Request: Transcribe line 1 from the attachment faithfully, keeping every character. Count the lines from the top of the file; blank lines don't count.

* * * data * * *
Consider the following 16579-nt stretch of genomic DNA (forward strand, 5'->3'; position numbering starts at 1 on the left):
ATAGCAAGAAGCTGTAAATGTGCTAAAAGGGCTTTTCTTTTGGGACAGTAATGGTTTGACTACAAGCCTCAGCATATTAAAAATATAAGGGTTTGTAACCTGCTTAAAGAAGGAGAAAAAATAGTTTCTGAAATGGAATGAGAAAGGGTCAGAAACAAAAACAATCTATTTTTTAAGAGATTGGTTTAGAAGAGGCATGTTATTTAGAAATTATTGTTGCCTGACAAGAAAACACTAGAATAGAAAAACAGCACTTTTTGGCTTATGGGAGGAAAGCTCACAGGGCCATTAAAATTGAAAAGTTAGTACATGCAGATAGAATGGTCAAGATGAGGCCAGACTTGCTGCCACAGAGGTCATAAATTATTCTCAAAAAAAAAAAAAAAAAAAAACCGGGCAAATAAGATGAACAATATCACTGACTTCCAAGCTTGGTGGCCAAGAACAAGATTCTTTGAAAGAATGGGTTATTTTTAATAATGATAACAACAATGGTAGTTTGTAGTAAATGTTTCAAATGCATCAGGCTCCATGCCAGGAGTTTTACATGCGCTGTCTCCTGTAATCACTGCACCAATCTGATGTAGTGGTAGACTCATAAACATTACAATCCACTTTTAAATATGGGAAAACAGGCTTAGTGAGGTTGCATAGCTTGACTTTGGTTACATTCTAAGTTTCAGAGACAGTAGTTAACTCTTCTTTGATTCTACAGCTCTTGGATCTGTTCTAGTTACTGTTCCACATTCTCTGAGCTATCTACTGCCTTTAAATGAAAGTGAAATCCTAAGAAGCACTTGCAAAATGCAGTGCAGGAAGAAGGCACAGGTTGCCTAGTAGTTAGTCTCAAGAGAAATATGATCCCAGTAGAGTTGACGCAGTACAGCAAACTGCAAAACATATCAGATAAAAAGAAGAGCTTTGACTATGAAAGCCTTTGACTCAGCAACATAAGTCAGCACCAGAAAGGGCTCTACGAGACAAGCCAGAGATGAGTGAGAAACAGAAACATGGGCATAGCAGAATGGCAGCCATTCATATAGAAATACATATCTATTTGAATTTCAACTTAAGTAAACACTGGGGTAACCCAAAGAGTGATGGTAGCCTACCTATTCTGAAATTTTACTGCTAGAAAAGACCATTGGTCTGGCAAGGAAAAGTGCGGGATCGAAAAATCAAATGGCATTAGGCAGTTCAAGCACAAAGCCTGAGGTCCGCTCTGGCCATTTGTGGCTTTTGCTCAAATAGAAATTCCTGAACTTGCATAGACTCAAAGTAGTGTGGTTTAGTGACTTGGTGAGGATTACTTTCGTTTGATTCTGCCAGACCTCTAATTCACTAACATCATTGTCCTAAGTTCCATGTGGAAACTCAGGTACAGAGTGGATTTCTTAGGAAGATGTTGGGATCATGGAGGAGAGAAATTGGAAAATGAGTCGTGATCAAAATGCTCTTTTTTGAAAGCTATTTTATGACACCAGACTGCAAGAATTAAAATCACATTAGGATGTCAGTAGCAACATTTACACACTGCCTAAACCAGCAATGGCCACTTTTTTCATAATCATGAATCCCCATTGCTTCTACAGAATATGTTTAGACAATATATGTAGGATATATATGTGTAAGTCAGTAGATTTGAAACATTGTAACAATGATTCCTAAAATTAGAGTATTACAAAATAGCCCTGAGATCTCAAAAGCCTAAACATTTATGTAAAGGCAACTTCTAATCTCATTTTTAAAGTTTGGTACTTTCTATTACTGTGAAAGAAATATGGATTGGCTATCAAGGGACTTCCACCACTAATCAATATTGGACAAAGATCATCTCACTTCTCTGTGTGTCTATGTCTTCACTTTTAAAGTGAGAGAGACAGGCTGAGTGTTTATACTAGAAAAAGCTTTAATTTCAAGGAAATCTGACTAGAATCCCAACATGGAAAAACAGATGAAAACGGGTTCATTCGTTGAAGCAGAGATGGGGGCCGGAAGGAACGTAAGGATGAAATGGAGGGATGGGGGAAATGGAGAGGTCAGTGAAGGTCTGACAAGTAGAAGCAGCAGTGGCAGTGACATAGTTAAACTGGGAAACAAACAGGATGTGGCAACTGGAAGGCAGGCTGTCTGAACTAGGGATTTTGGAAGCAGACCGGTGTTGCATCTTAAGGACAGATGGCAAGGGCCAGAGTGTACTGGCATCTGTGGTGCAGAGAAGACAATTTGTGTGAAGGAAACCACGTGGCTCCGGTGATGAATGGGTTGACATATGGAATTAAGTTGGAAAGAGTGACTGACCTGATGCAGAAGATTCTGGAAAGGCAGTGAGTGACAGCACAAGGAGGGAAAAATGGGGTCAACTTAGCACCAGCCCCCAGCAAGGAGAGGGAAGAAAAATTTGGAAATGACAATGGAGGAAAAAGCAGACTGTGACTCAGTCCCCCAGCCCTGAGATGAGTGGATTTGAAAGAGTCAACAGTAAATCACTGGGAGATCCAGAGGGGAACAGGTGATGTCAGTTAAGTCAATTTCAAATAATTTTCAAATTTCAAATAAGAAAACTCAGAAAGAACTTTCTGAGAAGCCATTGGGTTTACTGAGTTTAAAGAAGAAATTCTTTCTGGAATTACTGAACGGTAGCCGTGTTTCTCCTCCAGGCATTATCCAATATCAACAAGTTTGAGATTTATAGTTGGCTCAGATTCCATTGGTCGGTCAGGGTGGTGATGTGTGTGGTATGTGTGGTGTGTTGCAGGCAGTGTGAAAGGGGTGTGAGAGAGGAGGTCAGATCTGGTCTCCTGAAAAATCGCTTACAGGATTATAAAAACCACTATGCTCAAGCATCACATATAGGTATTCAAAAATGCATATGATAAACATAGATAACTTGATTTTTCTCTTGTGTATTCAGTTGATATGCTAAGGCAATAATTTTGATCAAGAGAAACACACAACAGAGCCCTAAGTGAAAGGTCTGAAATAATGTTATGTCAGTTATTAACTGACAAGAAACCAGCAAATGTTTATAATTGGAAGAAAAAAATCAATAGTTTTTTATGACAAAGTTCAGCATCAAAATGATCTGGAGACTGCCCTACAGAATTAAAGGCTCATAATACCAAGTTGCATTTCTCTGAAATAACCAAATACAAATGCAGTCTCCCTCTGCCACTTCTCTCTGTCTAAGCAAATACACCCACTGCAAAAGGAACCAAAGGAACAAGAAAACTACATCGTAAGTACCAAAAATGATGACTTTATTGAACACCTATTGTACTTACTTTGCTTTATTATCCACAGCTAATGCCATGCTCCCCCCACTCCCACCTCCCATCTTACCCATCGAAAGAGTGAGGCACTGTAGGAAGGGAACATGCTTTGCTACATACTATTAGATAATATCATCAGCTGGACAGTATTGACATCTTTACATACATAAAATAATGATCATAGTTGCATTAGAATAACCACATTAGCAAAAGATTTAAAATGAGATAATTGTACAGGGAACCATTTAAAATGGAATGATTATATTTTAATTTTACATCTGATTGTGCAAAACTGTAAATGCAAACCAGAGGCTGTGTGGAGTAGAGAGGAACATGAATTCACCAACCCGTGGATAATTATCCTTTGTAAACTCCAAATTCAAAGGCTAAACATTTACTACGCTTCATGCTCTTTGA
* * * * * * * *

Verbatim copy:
Consider the following 16579-nt stretch of genomic DNA (forward strand, 5'->3'; position numbering starts at 1 on the left):